We just wrapped up a power-packed first day at The 2020 OPEN MINDS Strategy & Innovation Institute. The two opening sessions today had a singular focus—innovation. While innovation in health care has always been slow (with a 17-year lag from scientific validation of a promising practice to widespread adoption by consumers), the current pandemic has changed the expectations for innovation. I think it will move from “how you stay relevant” to “how you survive” in the year ahead.
I opened the Institute with a summary of our Innovation Adoption Among Specialty Provider Organizations: The 2020 OPEN MINDS National Innovation Survey. Needless to say the biggest change in innovation adoption, since 2019, has been in telehealth. Seventy-eight percent of specialty provider organizations and 88% of primary care organizations and federally qualified health centers (FQHC) are now using telehealth, an increase of 25 percentage points over 2019 for both.
After telehealth, peer support specialists (59%) and medication assisted treatment (MAT) for addictions (45%) were the most adopted innovation by specialty provider organizations. And, for primary care and FQHCs, the most adopted innovations were behavioral health/primary care service co-location (74%) and primary care medical homes (70%).
The biggest changes in specialty provider organizations, other than telehealth, were an 8% increase in the use of computerized cognitive behavioral therapy (eCBT) and an 11% drop in the number of organizations providing readmission prevention programs. In primary care and FQHCs, there was a 24% increase in the number of organizations offering peer support specialist and recovery self-management tools.
In reviewing the new market data, two of my assumptions about the market were confirmed. First, primary care provider organizations and FQHCs are making significant program investments for serving the behavioral health population. They have added programs like peer support (+24%), medication administration for serious mental illness (+12%) and addiction treatment (+6%), co-location models (+12%), and more.
The second is that specialty provider organizations are not successfully bringing innovative programming to market. Not only are there very small increases in new program adoption, the data appears to indicate that some programs are not finding success in the market and are being discontinued.
This leaves me with the question about “what next” in terms of innovation by specialty provider organizations. The telehealth phenomenon is an adoption by force—a market restriction created by the pandemic crisis that prevented provider organizations from serving most of their consumer population unless they used telehealth. This was “unplanned” reactive innovation. The question is whether most executives in the field can incorporate innovation into strategy development and execution.
Immediately after my review of our 2020 survey data, there was a great opening keynote by Carl Clark, M.D., chief executive officer of the Mental Health Center of Denver, with a deep dive into their team’s philosophy and practices for innovation. In his presentation, Dr. Clark discussed some of the “building blocks” of innovation including a plan for addressing organizational impediments to innovation. His comment that stuck with me was that we are all “creatures of habit.”
If there is anything a crisis has taught us, it is that some habits need to be broken. I am reminded of the quote by former president of India, Abdul Kalam, “You cannot change your future, but you can change your habits, and surely your habits will change your future.”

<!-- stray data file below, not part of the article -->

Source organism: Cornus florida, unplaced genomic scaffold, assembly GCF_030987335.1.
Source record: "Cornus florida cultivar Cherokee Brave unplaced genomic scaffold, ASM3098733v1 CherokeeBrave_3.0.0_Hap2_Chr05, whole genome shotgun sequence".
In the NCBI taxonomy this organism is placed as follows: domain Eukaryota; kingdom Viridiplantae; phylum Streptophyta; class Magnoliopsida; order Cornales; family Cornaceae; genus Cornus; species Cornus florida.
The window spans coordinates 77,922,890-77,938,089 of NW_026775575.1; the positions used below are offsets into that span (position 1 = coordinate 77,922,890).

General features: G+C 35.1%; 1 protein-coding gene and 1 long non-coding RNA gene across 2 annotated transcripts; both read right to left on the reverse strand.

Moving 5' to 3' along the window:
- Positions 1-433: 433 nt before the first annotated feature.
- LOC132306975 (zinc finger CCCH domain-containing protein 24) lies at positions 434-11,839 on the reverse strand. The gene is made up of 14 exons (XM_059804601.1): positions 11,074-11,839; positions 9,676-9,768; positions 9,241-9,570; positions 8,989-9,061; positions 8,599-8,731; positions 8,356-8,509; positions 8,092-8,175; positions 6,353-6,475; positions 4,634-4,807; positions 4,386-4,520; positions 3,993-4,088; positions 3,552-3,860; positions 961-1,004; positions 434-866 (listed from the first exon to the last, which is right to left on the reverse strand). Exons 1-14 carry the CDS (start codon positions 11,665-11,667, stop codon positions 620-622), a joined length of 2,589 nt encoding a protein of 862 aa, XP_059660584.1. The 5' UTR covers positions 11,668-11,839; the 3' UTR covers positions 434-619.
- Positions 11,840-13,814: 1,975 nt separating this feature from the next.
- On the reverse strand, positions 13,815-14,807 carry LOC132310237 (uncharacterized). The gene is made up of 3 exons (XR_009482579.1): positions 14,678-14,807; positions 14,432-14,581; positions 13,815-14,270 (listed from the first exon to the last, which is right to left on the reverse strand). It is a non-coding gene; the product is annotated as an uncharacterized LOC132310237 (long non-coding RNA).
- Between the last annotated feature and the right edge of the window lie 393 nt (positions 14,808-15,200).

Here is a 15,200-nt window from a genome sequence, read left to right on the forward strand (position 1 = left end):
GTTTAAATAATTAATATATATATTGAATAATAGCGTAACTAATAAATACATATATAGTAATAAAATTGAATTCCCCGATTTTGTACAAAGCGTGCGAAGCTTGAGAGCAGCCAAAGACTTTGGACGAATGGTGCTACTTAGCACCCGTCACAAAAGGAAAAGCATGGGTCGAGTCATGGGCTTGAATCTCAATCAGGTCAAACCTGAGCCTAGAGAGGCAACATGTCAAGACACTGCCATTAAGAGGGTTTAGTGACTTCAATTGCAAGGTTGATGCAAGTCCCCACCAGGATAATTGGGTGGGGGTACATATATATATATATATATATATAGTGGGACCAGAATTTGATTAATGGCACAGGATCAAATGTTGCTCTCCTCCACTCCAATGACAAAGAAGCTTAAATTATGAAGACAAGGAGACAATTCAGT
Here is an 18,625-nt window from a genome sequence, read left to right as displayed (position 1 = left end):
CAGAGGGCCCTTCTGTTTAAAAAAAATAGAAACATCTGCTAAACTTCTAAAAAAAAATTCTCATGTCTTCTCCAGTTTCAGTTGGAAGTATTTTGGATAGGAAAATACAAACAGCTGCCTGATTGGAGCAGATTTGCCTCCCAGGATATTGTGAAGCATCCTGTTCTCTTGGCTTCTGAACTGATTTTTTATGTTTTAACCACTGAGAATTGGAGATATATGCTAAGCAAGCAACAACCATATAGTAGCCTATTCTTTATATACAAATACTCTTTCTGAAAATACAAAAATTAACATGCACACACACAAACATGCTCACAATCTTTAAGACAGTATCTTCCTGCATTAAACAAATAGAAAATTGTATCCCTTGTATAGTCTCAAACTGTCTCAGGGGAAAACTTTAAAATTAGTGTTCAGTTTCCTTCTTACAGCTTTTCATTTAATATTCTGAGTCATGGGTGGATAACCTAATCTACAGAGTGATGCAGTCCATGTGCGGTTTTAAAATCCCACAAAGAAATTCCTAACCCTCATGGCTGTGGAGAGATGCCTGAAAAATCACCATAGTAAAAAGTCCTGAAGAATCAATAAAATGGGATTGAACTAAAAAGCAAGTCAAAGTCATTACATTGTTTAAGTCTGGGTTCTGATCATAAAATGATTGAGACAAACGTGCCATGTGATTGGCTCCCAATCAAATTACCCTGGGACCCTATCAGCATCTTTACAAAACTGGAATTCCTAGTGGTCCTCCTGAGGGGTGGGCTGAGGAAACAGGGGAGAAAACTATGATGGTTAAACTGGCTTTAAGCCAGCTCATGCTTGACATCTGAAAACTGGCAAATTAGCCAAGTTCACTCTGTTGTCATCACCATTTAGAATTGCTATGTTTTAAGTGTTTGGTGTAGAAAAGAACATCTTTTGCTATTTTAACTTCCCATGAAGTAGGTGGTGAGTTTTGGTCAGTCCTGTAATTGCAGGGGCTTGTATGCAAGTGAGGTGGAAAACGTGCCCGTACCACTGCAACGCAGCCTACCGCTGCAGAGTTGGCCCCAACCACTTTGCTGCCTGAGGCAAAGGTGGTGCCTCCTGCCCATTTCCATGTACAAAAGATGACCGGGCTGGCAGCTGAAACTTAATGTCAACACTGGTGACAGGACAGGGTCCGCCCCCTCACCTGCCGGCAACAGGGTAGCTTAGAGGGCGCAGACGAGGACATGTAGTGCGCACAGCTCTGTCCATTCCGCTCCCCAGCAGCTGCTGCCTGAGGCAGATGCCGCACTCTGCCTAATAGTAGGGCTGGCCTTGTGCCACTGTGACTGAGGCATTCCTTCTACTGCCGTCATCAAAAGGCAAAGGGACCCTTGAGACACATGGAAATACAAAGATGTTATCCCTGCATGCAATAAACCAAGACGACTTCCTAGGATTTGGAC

On our web site, you can listen (or re-listen) to Dr. Clark’s opening keynote today—see Innovation By Design: Capturing Value In Health Care). And, for a chance to have live discussions with our faculty, don’t miss our open forum sessions this week:
- Tuesday, 6/2/20 at 1:30 p.m. EDT—Open Forum On New Benefits Models For Dual Eligible Consumers With Allison Rizer, Former Vice President of Strategy & Health Policy, UnitedHealthcare
- Tuesday, 6/2/20 at 4:30 p.m. EDT—Open Forum On Planning For Post-Crisis Success With OPEN MINDS Senior Associates Joseph P. Naughton-Travers, Sharon Hicks, Ken Carr & Leon Hoover
- Wednesday, 6/3/20 at 4:00 p.m. EDT— Open Forum On Strategy & The New Leadership Mindset For Growth With Monica E. Oss, Chief Executive Officer, OPEN MINDS
- Thursday, 6/4/20 at 5:00 p.m. EDT— Open Forum On The Future Of Managed Care For I/DD Services With Michael J. Hammond, Vice President, Product Strategy & Partnership Development, Optum Health
- Friday, 6/5/20 at 4:00 p.m. EDT— Open Forum On How To Develop Health Home & Care Coordination Programs With OPEN MINDS Senior Associates Sean Klutinoty, Joseph P. Naughton-Travers, Paul Neitman & George Braunstein
- Friday, 6/5/20 at 5:00 p.m. EDT— Open Forum On Innovations In Children’s Services With Josh Boynton, Vice President, Aetna; Kathy Szafran, Executive Director, Mountain Health Promise, Aetna; Elizabeth Wendell, Business Project Program Manager, Aetna; Kevin Campbell, Model Author Family Finding, Center for Youth Connectedness; Sonni Vierling, Vice President, PACE Center For Children’s Services, Community-Based Services, Orchard Place & Carl M. Coyle, Chief Executive Officer, Liberty Resources, Inc.
For more on the innovations, as well as the strategies, that are leading provider organizations through one of the most trying times in recent memory, stay tuned all week as we discuss strategy for specialty provider organization management. You can follow us on twitter @openmindscircle #OMstrategy.